previews

  • Camille Henrot, Grosse Fatigue, 2013, video, color, sound, 13 minutes. From “Art in the Age of the Internet, 1989 to Today.”

    Camille Henrot, Grosse Fatigue, 2013, video, color, sound, 13 minutes. From “Art in the Age of the Internet, 1989 to Today.”

    “Art in the Age of the Internet, 1989 to Today”

    ICA - Institute of Contemporary Art, Boston
    25 Harbor Shore Drive
    February 7–May 20, 2018

    Curated by Eva Respini with Jeffrey De Blois

    If contemporary art is increasingly defined as art made since 1989, it is partly because that is the year the World Wide Web was born, triggering seismic shifts in how art is produced, distributed, and consumed—or so this exhibition will argue. By no means a survey of “net art” (only three of the roughly seventy-five works are web based), it aims to assess the impact of digital technologies on works by the likes of Hito Steyerl and Trevor Paglen, suggesting both a framework and a canon. The challenges here, as always with this topic, are numerous: inventing taxonomies that productively articulate an anarchic field of works; successfully displaying digital art in a white-cube context (sometimes against its will); and addressing the relationship between technology, capital, and ideology. With a hefty catalogue featuring scholars and curators such as Caroline A. Jones and Lauren Cornell, the show promises to be deliberate in working through these issues. On the merit of this alone, it’s already #winning.

  • “Before Projection: Video Sculpture 1974–1995”

    MIT List Visual Arts Center
    20 Ames Street E15
    February 8–April 15, 2018

    Curated by Henriette Huldisch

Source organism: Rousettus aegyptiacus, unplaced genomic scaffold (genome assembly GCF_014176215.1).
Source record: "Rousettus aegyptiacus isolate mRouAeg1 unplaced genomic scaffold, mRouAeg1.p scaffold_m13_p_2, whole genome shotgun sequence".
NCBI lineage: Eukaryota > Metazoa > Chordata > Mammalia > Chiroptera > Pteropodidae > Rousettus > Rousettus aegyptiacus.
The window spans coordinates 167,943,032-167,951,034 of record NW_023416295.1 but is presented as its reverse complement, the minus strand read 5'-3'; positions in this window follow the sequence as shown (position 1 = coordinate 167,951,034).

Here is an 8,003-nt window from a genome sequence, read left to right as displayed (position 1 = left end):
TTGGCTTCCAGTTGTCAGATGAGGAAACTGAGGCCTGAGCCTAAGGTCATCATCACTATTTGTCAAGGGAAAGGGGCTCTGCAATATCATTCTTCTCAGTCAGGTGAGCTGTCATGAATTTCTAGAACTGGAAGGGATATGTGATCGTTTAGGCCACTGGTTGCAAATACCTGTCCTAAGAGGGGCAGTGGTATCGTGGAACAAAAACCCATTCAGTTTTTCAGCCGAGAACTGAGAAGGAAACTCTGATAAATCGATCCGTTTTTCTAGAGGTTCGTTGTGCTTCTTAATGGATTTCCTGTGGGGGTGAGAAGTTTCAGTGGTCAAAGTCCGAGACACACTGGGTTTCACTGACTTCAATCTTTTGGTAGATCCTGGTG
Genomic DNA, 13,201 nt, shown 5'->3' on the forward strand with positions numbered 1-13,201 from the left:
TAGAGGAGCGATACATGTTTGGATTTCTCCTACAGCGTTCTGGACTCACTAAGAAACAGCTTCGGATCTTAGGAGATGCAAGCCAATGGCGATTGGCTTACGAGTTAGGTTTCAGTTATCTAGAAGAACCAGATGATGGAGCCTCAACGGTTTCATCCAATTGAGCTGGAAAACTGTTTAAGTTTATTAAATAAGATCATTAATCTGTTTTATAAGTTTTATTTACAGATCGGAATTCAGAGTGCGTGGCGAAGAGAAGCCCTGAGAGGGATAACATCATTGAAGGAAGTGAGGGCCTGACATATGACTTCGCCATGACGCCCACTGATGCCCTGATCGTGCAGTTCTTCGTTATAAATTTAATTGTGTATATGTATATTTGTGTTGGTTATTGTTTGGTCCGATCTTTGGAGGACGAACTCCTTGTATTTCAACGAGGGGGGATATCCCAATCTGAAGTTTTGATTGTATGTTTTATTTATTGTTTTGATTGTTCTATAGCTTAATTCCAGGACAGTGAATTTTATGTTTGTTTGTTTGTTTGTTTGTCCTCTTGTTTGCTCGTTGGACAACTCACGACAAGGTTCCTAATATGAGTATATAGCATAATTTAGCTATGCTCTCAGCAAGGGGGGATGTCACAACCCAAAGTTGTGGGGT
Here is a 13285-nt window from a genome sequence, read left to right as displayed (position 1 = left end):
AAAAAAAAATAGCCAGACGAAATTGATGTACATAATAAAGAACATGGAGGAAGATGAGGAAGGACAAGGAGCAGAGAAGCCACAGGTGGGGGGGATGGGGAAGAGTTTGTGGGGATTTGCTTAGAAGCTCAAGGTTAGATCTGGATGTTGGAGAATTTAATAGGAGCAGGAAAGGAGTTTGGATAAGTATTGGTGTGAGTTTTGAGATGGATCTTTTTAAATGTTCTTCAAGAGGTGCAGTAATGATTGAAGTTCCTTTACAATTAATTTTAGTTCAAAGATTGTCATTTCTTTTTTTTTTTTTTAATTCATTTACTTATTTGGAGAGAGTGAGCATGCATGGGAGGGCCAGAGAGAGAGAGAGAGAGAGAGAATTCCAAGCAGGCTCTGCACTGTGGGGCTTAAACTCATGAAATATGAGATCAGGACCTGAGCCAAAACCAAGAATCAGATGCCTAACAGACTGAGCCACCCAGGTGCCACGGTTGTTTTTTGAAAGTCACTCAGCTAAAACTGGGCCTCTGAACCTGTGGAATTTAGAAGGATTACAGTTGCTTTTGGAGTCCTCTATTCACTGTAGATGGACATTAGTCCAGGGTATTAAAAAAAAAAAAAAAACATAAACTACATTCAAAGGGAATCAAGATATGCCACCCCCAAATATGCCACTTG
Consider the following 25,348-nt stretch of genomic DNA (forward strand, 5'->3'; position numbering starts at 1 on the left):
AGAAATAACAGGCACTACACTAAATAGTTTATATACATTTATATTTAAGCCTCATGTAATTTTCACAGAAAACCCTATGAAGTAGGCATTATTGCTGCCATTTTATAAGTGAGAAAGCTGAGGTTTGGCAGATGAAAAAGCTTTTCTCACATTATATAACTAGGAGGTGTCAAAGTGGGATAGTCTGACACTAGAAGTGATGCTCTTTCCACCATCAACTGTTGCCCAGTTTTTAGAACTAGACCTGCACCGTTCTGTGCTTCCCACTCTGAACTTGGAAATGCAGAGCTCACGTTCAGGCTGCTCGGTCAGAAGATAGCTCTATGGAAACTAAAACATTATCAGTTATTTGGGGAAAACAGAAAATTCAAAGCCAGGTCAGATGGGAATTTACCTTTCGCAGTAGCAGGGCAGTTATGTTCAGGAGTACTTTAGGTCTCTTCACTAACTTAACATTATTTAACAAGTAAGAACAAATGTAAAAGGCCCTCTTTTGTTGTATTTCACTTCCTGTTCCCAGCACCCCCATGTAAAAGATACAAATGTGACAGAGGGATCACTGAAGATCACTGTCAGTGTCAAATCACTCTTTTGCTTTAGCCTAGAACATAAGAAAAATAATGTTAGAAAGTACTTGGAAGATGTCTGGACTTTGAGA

In our current age of portable microscreens and flat-screen TVs, it is hard to recall the stubborn materiality of the midcentury television set. Yet before large-screen projection became enshrined in museum and gallery spaces, a generation of Conceptual artists seeking alternatives to both experimental cinema and Minimalist sculpture seized on the availability of inexpensive consumer video technology as a new frontier. These artists did not explore television exclusively as a window onto an ideological world but as a three-dimensional object that might be moved from the domestic space of the living room and reimagined as a sculptural form. Including the monitor-based work of a dozen international artists, MIT’s upcoming exhibition recovers a crucial period of experimentation in the evolution of this media art while highlighting the important role women played in the movement. Pioneering works by Shigeko Kubota, Nam June Paik, Dara Birnbaum, Takahiko Iimura, Adrian Piper, Mary Lucier, and others interrogate and reenvision the relationships between bodies and technology, gender and gesture, and the society of the spectacle and its spectators.